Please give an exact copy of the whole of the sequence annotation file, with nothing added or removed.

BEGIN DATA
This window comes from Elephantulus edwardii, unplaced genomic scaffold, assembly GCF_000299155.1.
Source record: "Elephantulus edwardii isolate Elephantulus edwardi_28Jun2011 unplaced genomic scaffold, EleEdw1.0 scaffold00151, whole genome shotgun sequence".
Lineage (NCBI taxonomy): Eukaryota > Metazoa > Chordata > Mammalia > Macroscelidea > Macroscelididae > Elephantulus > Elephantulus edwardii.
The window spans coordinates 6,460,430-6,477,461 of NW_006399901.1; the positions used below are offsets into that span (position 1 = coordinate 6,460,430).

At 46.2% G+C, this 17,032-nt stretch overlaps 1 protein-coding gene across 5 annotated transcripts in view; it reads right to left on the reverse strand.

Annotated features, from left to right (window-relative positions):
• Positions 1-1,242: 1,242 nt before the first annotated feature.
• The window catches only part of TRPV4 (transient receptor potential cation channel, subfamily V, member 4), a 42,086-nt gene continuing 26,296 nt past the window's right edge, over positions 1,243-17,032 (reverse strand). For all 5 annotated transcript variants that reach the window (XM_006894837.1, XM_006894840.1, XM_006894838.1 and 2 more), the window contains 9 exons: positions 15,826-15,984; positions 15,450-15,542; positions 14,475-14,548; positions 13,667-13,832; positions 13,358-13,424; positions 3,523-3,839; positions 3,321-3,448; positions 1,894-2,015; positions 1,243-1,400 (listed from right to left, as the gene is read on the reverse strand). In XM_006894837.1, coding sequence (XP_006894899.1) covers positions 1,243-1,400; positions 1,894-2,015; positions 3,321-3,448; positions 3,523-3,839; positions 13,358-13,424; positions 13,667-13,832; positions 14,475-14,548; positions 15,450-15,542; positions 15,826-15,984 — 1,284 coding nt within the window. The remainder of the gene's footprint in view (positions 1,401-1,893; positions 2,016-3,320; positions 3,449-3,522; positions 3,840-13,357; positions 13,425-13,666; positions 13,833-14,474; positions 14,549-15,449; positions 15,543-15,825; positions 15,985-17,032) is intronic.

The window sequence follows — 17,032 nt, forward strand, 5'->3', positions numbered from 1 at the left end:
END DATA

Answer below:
This window comes from Elephantulus edwardii, unplaced genomic scaffold, assembly GCF_000299155.1.
Source record: "Elephantulus edwardii isolate Elephantulus edwardi_28Jun2011 unplaced genomic scaffold, EleEdw1.0 scaffold00151, whole genome shotgun sequence".
Lineage (NCBI taxonomy): Eukaryota > Metazoa > Chordata > Mammalia > Macroscelidea > Macroscelididae > Elephantulus > Elephantulus edwardii.
The window spans coordinates 6,460,430-6,477,461 of NW_006399901.1; the positions used below are offsets into that span (position 1 = coordinate 6,460,430).

At 46.2% G+C, this 17,032-nt stretch overlaps 1 protein-coding gene across 5 annotated transcripts in view; it reads right to left on the reverse strand.

Annotated features, from left to right (window-relative positions):
• Positions 1-1,242: 1,242 nt before the first annotated feature.
• The window catches only part of TRPV4 (transient receptor potential cation channel, subfamily V, member 4), a 42,086-nt gene continuing 26,296 nt past the window's right edge, over positions 1,243-17,032 (reverse strand). For all 5 annotated transcript variants that reach the window (XM_006894837.1, XM_006894840.1, XM_006894838.1 and 2 more), the window contains 9 exons: positions 15,826-15,984; positions 15,450-15,542; positions 14,475-14,548; positions 13,667-13,832; positions 13,358-13,424; positions 3,523-3,839; positions 3,321-3,448; positions 1,894-2,015; positions 1,243-1,400 (listed from right to left, as the gene is read on the reverse strand). In XM_006894837.1, coding sequence (XP_006894899.1) covers positions 1,243-1,400; positions 1,894-2,015; positions 3,321-3,448; positions 3,523-3,839; positions 13,358-13,424; positions 13,667-13,832; positions 14,475-14,548; positions 15,450-15,542; positions 15,826-15,984 — 1,284 coding nt within the window. The remainder of the gene's footprint in view (positions 1,401-1,893; positions 2,016-3,320; positions 3,449-3,522; positions 3,840-13,357; positions 13,425-13,666; positions 13,833-14,474; positions 14,549-15,449; positions 15,543-15,825; positions 15,985-17,032) is intronic.

The window sequence follows — 17,032 nt, forward strand, 5'->3', positions numbered from 1 at the left end: